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I am reading data from an external organisation using Oracle.DataAccess through the Oracle10g provider. One of the tables has a composite id made up of these fields.

course:
  institutioncode: "X11"
  coursecode:      "N100"
  campuscode:      "A"
  entryyear:       2011
  entrymonth:      10

The problem is that the campus code is allowed to be null by the external provider instead of empty. This leads to nHibernate returning collections that contain null references instead of course entities.

Other domain objects will use these fields to refer to this course entity as well, so this is actually used as a key and I can't easily remap to use a surrogate key.

From the source in tag 3.1.0GA, the check that is causing this behavior can be found in Nhibernate.Type.ComponentType.Hydrate(IDataReader rs, string[] names, ISessionImplementor session, object owner). This is always refusing the possibility that a key-property could be null. Could this change to make nullability an option on key-property and key-reference properties?

Failing that, how would you recommend reading this data directly with nHibernate?

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can leave campuscode out of the compositekey? To restrain references maybe you can use where and propertyref. –  Firo Jul 18 '11 at 16:34
    
@Firo, can you give me an example of restraining references as an answer? I'm not sure I understand what you mean. –  Simon Gill Jul 18 '11 at 19:39

2 Answers 2

up vote 1 down vote accepted

ok my first comment didnt worked out on References (ManyToOne). So here my alternative solution: a usertype to work around the check.

class CourseMap : ClassMap<Course>
{
    public CourseMap()
    {
        CompositeId()
            .KeyProperty(c => c.InstitutionCode)
            .KeyProperty(c => c.CourseCode)
            .KeyProperty(c => c.CampusCode, key => key.Type(typeof(MyUserType)))
            .KeyProperty(c => c.EntryYear)
            .KeyProperty(c => c.EntryMonth);
    }
}

class MyUserType : IUserType
{
    public object Assemble(object cached, object owner)
    {
        return DeepCopy(cached);
    }

    public object DeepCopy(object value)
    {
        return value;
    }

    public object Disassemble(object value)
    {
        return DeepCopy(value);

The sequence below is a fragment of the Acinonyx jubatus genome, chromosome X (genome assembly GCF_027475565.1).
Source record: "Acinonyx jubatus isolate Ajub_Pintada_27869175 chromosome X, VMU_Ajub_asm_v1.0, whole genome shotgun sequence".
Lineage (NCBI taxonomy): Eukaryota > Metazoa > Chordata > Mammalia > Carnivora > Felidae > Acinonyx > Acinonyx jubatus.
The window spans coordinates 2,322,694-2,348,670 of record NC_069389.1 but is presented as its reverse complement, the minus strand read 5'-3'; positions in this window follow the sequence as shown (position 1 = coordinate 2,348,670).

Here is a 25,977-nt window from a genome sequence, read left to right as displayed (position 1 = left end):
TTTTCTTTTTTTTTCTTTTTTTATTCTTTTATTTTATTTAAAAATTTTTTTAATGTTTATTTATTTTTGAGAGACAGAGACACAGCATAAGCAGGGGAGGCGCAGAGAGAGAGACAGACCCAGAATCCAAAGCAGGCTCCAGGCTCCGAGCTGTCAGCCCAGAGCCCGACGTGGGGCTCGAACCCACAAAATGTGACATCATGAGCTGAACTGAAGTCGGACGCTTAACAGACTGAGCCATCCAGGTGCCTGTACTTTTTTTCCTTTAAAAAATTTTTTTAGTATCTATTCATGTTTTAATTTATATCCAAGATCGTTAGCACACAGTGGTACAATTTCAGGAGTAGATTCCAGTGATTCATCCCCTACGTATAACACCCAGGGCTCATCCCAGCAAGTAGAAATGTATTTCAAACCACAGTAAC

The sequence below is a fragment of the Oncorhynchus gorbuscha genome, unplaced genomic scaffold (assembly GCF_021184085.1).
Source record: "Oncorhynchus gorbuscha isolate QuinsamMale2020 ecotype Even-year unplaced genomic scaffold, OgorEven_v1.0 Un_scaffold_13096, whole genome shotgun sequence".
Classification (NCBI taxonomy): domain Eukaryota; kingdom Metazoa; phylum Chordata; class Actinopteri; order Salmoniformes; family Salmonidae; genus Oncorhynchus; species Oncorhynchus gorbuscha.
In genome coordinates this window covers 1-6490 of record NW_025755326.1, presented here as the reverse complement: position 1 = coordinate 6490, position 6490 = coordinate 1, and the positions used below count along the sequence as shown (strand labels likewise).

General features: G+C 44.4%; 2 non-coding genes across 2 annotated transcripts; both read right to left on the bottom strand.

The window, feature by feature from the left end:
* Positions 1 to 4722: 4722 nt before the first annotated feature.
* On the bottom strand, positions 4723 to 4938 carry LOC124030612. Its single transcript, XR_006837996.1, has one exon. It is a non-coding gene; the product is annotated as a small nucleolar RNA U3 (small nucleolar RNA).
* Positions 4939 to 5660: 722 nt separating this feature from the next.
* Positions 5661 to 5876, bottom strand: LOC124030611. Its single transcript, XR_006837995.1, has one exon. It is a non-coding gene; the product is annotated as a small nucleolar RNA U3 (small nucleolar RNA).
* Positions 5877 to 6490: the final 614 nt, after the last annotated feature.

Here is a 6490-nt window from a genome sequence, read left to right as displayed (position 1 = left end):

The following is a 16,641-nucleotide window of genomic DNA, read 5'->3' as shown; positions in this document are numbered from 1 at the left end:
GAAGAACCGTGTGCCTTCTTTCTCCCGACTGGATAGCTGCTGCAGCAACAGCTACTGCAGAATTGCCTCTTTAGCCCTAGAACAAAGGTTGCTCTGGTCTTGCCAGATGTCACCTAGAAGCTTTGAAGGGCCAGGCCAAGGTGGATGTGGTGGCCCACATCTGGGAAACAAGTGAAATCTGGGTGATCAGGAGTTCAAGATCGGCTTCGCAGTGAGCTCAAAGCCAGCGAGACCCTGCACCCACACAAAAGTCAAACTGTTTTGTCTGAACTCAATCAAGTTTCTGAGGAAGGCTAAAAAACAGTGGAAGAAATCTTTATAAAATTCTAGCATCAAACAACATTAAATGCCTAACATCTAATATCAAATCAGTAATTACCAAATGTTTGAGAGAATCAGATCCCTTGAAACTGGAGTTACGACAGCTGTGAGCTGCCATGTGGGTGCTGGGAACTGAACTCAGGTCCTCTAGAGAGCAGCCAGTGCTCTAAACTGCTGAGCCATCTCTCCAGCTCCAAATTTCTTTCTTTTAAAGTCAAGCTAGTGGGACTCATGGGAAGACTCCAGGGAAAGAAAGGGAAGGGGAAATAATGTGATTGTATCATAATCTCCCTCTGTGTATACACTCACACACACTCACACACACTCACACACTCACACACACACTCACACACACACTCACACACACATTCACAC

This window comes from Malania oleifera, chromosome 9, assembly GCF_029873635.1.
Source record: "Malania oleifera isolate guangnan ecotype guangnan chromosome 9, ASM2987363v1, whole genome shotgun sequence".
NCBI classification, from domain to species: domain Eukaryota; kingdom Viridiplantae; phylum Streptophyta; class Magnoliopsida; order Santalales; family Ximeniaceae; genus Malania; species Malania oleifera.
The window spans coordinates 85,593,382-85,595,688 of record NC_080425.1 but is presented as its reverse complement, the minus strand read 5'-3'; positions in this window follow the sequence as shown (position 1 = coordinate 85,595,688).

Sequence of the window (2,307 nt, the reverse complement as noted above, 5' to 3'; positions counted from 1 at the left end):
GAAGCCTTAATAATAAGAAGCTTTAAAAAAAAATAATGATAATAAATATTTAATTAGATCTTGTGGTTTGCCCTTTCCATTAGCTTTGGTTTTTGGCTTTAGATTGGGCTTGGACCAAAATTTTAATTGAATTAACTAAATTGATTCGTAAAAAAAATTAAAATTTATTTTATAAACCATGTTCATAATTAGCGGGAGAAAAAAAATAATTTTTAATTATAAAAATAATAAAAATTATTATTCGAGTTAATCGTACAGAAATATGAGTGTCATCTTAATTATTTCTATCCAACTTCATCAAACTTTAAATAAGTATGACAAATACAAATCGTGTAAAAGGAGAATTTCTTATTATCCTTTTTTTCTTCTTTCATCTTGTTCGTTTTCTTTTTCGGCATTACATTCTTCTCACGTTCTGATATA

}

    public new bool Equals(object x, object y)
    {
        return object.Equals(x, y);
    }

    public int GetHashCode(object x)
    {
        return (x == null) ? 0 : x.GetHashCode();
    }

    public bool IsMutable
    {
        get { return false; }
    }

    public object NullSafeGet(IDataReader rs, string[] names, object owner)
    {
        var value = NHibernateUtil.String.NullSafeGet(rs, names[0]);
        return (value == null) ? string.Empty : value;
    }

    public void NullSafeSet(IDbCommand cmd, object value, int index)
    {
        string d = string.IsNullOrEmpty((string)value) ? null : (string)value;
        NHibernateUtil.String.NullSafeSet(cmd, d, index);
    }

    public object Replace(object original, object target, object owner)
    {
        return DeepCopy(original);
    }

    public Type ReturnedType
    {
        get { return typeof(string); }
    }

    public SqlType[] SqlTypes
    {
        get { return new[] { SqlTypeFactory.GetString(100) }; }
    }
}



class SomeEntityMap : ClassMap<SomeEntity>
{
    public EntityMap()
    {
        Id(e => e.Id).GeneratedBy.Assigned();

        References(e => e.Course)
            .Columns("InstitutionCode", "CourseCode", "CampusCode", "EntryYear", "EntryMonth")
            .Fetch.Join();  // important because we can't rely on values, NULL is invalid value
    }
}
share|improve this answer

NULL values in properties are not supported by design.

There are two ways to deal with this:

  • Import the data instead of using it raw from the source, adding a proper surrogate key.
  • Handle that entity without NHibernate.
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